"Sure, I've done all right since then. After I got out of the hospital—and I don't even remember the accident that put me there—I did all right back here because I still knew how to write news stories, even though I had to learn everybody's name all over again. I wasn't any-worse off than a new reporter starting cold on a paper in a strange city. And everybody was as helpful as hell."

Candler raised a placating hand to stem the tide. He said, "Okay, Nappy. You said no, and that's enough. I don't see what all that's got to do with this story, but all you had to do was say no. So forget about it."

The tenseness hadn't gone out of him. He said, "You don't see what that's got to do with the story? You ask—or, all right, you don't ask, you suggest—that I get myself certified as a madman, go into an asylum as a patient. When—how much confidence does anyone have in his own mind when he can't remember going to school, can't remember the first time he met any of the people he works with every day, can't remember starting on the job he works at, can't remember—anything back of three, years before?"

Abruptly he struck the desk again with his fist, and then looked foolish about it. He said, "I'm sorry. I didn't mean to get wound up about it like that."

Candler said, "Sit down."

"The answer's still no."

"Sit down, anyway."

He sat down and fumbled a cigarette out of his pocket, got it lighted.

Candler said, "I didn't even mean to mention it, but I've got to now. Now that you talked that way. I didn't know you felt like that about your amnesia. I thought that was water under the bridge.

"Listen, when Dr. Randolph asked me what reporter we had that could best cover it, I told him about you. What your background was. He remembered meeting you, too, incidentally. But he hadn't known you'd had amnesia."

"Is that why you suggested me?"

"Skip that till I make my point. He said that while you were there,' he'd be glad to try one of the newer, milder forms of shock treatment on you, and that it might restore your lost memories. He said it would be worth trying."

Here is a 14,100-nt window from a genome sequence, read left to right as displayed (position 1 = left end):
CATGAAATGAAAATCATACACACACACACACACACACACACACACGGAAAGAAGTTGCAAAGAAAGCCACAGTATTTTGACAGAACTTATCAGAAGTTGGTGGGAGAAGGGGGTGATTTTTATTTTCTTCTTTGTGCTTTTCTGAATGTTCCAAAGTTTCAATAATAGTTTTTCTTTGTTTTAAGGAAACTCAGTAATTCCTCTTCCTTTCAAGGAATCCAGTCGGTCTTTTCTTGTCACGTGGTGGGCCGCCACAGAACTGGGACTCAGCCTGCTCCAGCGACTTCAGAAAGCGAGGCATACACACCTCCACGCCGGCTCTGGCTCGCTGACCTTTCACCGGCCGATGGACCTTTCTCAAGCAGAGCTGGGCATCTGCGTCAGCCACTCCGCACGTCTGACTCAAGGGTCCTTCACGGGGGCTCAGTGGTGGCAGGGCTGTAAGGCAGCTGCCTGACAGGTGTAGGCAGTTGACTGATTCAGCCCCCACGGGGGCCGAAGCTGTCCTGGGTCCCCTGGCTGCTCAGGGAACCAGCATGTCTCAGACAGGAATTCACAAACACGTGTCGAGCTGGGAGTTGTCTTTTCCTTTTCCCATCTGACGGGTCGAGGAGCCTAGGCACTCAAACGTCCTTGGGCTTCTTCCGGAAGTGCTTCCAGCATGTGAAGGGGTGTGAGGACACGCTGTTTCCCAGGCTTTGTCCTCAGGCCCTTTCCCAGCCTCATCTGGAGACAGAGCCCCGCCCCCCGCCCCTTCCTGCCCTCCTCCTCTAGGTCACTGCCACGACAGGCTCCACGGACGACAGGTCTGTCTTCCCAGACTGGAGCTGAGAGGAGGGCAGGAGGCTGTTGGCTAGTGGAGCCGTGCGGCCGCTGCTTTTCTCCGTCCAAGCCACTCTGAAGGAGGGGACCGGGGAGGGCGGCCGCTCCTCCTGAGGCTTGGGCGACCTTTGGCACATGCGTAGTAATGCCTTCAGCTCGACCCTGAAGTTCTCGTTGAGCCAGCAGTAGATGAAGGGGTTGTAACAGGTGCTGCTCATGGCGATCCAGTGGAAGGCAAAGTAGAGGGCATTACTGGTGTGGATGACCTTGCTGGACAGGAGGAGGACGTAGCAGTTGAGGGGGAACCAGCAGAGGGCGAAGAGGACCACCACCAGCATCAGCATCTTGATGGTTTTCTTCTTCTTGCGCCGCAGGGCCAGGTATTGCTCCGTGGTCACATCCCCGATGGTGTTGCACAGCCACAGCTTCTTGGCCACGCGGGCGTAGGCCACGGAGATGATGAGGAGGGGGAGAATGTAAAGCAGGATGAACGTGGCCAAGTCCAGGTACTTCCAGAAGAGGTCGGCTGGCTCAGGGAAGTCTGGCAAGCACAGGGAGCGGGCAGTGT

"He didn't say it would work."

"He said it might; that it wouldn't do any harm."

HE STUBBED out the cigarette from which he'd taken only three drags. He glared at Candler. He didn't have to say what was in his mind; the managing editor could read it.

Candler said, "Calm down, boy. Remember I didn't bring it up until you yourself started in on how much that memory-wall bothered you. I wasn't saving it for ammunition. I mentioned it only out of fairness to you, after the way you talked."

"Fairness!"

Candler shrugged. "You said no. I accepted it. Then you started raving at me and put me in a spot where I had to mention something I'd hardly thought of at the time. Forget it. How's that graft story coming? Any new leads?"

"You going to put someone else on the asylum story?"

"No. You're the logical one for it."

"What is the story? It must be pretty woolly if it makes you wonder if Dr. Randolph is sane. Does he think his patients ought to trade places with his doctors, or what?"

He laughed. "Sure, you can't tell me. That's really beautiful double bait. Curiosity —and hope of1 knocking down that wall. So what's the rest of it? If I say .yes instead of no, how long will I be there, under what circumstances? What chance have I got of getting out again? How do I get in?"

Candler said slowly, "Vine, I'm not sure any more I want you to try it. Let's skip the whole thing."

"Let's not. Not until you answer my questions, anyway."

"All right. You'd go in anonymously, so there wouldn't be any stigma attached if the story wouldn't work out. If it does, you can tell the whole truth—including Dr. Randolph's collusion in getting you in and out again. The cat will be out of the bag, then.

"You might get what you want in a few days-r—and you wouldn't stay on it more than a couple of weeks in any case."

"How many at the asylum would know who I was-and what I was there for, besides Randolph?"

"No one." Candler leaned forward and held up four fingers- of his left hand. He pointed to the first. "Four people would have to be in on it. You." He pointed to one finger. "Me." A second. "Dr. Randolph." The third finger. "And one other reporter from here."

"Not that I'd object, but why the other reporter?"

"Intermediary. In two ways. First, he'll go with you to some psychiatrist; Randolph will recommend one you can fool comparatively easily. He'll be your brother and request that you be examined and certified. You convince the psychiatrist you're nuts and he'll certify you. Of course it takes two doctors to put you away, but Randolph will be the second. Your alleged brother will want Randolph for the second one."

"All this under an assumed name?"

"If you prefer. Of course there's no real reason why it should be."

"That's the way I feel about it. Keep, it out of the papers, of course. Tell everybody around here—except my—hey, in that case we couldn't make up a brother. But Charlie Doerr, in Circulation, is my first cousin and my nearest living relative. He'd do, wouldn't he?"

"Sure. And he'd have to be intermediary the rest of the way, then. Visit you at the asylum and bring back anything you have to send back."

"And if, in a couple of weeks, I've found nothing, you'll spring me?"

Candler nodded. "I'll pass the word to Randolph; he'll interview you and pronounce you cured, and you're out. You come back here, and you've been on vacation. That's all."

"W-hat kind of insanity should I pretend to have?"

He thought Candler squirmed a little in his chair. Candler said, "Well—wouldn't this Nappy business be .a natural? I mean, paranoia is a form of insanity which, Dr. Randolph told me, hasn't any physical symptoms. It's just a delusion supported by a systematic framework of rationalization. A paranoiac can be sane in every way except one."

He wat...